NEWTON - Cappella Clausura and director Amelia LeClair joined with the sacred dance troupe Creationdance to reprise “Gloria: A Renaissance Christmas Pageant’’ over the weekend, their period-music variation on the familiar Nativity spectacle. The ensemble, dedicated to vocal music by female composers, has presented the pageant for five seasons; while its proportions might be modest (10 musicians, seven dancers, just over an hour) and its splendor episodic, at its best, and in the best possible sense, “Gloria’’ provides escapism of a high order.
The music was mostly drawn from the convents of northern Renaissance Italy, where nuns produced works of such idiosyncratic glory that towns built “chiese esteriori,’’ exterior churches, where the public could listen in on the cloistered singing, likening it to the sound of heaven. Certainly, in Sulpitia Cesis’s “Magi videntes stellam,’’ permeated with decorative scales and turns, or Chiara Cozzolani’s “Gloria in altissimus Deo,’’ its final “Alleluia’’ repeated in obsessive abundance, the group demonstrated the opulent possibilities of personal, isolated devotion. (From outside Italy came the singular 12th-century mystic Hildegard of Bingen, whose “O virdissima virga’’ showed sumptuous melodic profile, and modern composer Patricia Van Ness, whose neo-medieval “Magnificat,’’ drone-based and chant-like, seemed a bit pale in such lavish company.) The accompaniment - Celtic harps, gamba and vielle, and organ - tended toward the folk-like; the singing was mostly full and fine, only accumulating a little blurry heaviness in the loudest sections.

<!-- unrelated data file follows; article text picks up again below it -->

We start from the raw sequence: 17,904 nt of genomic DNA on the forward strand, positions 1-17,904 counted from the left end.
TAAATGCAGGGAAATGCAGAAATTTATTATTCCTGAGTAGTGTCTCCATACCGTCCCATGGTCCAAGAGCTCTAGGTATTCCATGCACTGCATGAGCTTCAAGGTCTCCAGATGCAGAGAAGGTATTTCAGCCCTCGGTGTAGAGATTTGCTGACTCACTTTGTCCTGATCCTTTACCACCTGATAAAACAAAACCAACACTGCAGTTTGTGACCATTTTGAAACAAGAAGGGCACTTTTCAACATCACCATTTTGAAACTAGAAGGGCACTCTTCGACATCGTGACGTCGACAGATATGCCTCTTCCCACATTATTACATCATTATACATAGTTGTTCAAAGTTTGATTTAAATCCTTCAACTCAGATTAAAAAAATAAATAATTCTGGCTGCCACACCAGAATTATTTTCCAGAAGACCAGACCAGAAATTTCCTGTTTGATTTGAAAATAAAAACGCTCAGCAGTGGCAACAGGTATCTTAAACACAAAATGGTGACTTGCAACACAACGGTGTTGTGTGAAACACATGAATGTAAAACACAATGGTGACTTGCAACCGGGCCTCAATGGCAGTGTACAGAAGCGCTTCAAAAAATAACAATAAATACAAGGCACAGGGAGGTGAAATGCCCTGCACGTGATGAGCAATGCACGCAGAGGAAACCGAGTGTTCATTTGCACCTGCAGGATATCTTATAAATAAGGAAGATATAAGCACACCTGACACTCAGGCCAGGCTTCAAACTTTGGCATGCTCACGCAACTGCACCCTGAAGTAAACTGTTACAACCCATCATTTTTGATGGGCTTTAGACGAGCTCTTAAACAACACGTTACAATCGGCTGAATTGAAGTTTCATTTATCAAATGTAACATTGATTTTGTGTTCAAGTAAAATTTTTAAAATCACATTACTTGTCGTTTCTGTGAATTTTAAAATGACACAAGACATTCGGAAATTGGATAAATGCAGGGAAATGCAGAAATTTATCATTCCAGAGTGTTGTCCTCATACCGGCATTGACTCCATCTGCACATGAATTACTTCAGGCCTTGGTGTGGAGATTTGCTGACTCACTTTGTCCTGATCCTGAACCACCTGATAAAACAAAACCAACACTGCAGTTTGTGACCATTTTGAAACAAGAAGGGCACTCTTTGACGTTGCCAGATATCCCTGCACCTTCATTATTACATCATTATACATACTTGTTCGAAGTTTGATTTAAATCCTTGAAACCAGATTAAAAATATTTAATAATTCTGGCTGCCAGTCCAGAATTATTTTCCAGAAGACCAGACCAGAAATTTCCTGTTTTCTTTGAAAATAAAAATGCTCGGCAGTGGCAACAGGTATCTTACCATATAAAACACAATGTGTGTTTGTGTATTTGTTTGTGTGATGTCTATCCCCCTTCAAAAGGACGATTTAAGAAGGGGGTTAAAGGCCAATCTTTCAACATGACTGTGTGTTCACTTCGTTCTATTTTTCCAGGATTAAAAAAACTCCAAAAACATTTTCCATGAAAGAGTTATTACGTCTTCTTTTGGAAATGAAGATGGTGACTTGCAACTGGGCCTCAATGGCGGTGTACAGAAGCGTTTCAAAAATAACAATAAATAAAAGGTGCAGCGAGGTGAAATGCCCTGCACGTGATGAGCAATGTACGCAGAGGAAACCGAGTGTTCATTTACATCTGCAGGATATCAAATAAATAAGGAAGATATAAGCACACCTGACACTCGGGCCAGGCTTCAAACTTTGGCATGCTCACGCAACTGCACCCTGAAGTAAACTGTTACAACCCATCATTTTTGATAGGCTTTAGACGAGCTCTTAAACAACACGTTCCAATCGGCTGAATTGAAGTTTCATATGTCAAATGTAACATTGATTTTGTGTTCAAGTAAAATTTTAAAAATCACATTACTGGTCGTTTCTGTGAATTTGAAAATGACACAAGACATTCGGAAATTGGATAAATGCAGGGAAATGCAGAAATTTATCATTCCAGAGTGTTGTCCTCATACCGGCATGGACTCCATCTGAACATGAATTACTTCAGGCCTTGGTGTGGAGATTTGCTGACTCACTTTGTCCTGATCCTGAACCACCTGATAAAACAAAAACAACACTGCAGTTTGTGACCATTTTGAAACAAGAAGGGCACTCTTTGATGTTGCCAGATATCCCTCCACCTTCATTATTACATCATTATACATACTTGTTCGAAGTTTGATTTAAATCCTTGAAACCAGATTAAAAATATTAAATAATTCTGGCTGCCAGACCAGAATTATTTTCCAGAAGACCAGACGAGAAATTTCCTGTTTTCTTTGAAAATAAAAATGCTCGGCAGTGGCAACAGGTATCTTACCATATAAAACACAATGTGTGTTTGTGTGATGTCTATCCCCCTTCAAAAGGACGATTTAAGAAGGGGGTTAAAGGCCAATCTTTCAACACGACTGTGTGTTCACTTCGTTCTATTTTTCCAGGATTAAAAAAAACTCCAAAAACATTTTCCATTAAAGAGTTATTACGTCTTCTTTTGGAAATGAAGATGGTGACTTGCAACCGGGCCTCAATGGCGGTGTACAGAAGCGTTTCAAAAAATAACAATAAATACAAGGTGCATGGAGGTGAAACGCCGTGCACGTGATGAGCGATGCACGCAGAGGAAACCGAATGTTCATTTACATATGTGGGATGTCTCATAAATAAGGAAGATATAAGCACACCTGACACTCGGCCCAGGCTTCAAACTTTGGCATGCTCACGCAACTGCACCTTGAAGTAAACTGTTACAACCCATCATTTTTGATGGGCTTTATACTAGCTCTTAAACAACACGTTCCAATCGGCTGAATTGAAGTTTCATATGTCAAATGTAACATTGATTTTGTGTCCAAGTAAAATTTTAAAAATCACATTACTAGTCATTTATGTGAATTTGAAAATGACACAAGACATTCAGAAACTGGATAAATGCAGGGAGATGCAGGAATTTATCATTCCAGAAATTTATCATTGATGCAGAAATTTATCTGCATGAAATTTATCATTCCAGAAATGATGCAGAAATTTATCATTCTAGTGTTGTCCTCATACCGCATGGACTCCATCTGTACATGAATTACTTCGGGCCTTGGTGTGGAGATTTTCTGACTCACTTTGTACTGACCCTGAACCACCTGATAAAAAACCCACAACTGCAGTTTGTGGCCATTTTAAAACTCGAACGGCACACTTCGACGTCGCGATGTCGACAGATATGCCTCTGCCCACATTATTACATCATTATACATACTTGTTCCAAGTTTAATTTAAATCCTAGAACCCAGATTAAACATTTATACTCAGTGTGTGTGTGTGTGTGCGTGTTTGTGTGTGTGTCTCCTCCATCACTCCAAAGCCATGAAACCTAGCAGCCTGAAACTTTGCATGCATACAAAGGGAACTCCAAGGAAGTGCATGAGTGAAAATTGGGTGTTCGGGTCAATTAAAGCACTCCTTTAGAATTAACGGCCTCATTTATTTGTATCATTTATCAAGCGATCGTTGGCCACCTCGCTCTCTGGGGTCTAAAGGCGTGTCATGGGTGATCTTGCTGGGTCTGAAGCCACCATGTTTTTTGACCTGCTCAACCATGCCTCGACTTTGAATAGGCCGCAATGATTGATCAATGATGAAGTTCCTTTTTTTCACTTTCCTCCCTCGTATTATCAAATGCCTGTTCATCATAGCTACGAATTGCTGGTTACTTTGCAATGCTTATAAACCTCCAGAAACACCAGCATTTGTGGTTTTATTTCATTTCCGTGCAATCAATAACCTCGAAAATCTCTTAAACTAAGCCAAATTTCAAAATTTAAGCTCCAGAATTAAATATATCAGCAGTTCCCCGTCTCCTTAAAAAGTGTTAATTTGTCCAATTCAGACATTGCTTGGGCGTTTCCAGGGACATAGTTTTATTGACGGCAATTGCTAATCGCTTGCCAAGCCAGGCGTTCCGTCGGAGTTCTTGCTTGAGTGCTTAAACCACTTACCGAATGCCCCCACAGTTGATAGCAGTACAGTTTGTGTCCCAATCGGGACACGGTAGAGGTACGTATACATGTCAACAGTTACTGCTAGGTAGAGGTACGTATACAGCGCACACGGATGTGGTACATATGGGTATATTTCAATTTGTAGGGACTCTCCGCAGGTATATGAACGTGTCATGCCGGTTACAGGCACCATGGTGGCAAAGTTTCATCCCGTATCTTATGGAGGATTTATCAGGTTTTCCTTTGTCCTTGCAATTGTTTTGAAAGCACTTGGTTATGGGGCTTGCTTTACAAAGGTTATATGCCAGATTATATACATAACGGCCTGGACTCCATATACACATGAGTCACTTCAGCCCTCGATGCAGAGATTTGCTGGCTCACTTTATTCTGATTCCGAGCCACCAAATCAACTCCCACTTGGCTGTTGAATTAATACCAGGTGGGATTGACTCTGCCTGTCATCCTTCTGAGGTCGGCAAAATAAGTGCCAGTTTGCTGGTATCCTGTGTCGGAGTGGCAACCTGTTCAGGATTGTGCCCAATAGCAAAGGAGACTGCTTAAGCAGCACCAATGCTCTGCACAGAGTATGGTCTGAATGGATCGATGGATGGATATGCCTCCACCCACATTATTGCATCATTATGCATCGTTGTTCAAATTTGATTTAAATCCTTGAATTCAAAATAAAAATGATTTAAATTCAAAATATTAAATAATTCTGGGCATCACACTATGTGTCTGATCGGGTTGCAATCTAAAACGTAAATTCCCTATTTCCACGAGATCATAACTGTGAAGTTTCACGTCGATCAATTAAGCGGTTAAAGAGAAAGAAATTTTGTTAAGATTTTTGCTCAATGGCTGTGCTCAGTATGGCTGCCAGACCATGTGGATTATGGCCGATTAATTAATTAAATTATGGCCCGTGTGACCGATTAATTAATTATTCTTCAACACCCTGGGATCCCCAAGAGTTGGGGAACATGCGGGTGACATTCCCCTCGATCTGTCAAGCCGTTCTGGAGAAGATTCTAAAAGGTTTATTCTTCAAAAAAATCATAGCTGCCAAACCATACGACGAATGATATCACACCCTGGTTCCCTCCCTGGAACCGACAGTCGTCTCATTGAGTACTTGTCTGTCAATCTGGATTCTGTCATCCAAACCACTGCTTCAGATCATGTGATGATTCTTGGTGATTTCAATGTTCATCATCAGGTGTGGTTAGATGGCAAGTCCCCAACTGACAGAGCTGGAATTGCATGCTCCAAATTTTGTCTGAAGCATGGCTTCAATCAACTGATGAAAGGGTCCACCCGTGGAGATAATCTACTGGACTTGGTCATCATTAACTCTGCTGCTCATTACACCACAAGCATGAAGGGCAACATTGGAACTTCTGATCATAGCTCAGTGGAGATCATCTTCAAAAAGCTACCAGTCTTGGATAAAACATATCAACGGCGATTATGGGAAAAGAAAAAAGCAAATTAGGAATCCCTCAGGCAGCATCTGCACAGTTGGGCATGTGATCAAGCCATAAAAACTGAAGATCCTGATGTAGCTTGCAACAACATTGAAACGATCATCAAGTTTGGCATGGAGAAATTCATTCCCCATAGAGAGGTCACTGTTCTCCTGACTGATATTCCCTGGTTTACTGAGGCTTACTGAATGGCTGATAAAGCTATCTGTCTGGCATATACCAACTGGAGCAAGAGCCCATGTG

The pageant was stop-and-go, dancers (three professionals and four students) appearing only in some sections, the numbers compartmentalized rather than flowing together. Creationdance director Helena Froehlich’s choreography alternated between traditional ballet’s turnout and pointe, the reiterated patterns of Renaissance dance, and some fairly literal mime, but as drama, it was often static, more visual decor than storytelling. And the music itself was, in its richness, illustration enough.
An audience singalong of three familiar carols was a somewhat anticlimactic ending, curtailing the older repertoire’s individual joy in favor of a collective familiarity that, in the context, seemed dutiful. The true acme was a trio of hymns from the 13th-century Laudario di Firenze collection, embellishing dancing rhythms with effusive ornamentation. The “Altissima stella,’’ especially, praising the Virgin as a Bethlehem-worthy star, was both personal and inviting, extravagant and intimate. Cappella Clausura shined most when channeling the experience of the chiesa esteriore, turning away from the public and corporate Christmas in order to eavesdrop on paradise.Matthew Guerrieri can be reached at firstname.lastname@example.org.